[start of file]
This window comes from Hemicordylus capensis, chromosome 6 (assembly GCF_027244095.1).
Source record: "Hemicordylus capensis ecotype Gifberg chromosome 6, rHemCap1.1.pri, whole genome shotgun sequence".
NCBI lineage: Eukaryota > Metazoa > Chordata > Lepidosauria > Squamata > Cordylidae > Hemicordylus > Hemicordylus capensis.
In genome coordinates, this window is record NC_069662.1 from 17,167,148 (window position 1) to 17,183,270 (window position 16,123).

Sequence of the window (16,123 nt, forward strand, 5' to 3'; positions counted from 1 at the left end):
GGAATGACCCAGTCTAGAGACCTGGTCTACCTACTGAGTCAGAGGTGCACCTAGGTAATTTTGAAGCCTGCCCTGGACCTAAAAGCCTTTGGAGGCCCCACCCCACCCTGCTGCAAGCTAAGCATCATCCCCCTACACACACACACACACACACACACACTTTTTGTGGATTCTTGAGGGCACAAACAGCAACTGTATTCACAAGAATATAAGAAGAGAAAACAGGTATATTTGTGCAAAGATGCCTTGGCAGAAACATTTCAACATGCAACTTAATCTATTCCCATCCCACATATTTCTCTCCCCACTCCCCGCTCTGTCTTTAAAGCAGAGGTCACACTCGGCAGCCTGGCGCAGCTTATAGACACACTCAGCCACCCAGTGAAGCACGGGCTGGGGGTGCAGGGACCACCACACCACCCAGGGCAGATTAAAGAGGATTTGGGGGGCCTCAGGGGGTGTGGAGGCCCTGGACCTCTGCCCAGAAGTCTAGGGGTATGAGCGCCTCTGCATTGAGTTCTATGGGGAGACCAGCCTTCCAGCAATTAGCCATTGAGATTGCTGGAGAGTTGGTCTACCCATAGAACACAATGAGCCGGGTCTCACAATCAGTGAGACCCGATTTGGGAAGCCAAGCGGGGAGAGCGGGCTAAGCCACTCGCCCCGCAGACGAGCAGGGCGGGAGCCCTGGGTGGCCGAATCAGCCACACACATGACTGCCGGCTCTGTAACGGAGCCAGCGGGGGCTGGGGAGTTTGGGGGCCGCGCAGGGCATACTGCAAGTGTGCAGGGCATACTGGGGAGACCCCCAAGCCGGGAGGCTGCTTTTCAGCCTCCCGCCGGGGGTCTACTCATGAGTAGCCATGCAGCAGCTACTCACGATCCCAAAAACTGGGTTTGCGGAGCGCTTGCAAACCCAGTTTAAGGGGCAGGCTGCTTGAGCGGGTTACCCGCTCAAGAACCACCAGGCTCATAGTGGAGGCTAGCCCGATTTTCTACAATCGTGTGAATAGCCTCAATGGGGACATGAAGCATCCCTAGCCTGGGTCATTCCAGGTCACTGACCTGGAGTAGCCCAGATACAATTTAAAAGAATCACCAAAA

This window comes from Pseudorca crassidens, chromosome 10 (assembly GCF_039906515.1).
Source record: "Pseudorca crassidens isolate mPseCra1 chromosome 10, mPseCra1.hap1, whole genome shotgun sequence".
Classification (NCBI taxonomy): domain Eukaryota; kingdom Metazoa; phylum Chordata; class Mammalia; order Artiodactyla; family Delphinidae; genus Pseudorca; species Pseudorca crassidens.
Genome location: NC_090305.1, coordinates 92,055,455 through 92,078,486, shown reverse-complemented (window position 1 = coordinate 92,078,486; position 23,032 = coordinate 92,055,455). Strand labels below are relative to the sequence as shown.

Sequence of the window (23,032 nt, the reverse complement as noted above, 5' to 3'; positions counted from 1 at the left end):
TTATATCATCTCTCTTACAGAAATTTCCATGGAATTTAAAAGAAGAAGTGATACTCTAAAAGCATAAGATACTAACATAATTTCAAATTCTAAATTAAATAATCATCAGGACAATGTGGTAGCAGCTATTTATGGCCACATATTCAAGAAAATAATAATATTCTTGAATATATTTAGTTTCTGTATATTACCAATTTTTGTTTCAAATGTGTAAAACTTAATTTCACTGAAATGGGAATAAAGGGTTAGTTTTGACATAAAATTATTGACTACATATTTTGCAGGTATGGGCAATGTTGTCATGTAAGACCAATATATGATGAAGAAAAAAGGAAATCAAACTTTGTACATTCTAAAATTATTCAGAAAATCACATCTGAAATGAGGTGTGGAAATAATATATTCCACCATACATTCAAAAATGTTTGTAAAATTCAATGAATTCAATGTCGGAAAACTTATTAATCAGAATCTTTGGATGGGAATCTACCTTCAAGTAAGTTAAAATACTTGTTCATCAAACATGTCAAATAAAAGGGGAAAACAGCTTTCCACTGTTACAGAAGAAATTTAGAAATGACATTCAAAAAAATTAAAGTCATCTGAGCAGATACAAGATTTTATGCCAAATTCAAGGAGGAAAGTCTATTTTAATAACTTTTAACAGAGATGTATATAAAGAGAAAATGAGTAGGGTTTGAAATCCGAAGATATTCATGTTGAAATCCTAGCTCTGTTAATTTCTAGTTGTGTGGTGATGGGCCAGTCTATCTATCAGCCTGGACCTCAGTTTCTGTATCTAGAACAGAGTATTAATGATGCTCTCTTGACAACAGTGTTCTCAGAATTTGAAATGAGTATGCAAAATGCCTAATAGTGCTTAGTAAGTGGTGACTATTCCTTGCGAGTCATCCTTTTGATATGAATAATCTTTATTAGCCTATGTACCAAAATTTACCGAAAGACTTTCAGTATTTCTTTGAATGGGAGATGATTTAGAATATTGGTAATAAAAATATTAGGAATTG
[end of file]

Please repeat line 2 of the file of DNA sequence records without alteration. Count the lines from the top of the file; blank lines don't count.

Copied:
Source record: "Hemicordylus capensis ecotype Gifberg chromosome 6, rHemCap1.1.pri, whole genome shotgun sequence".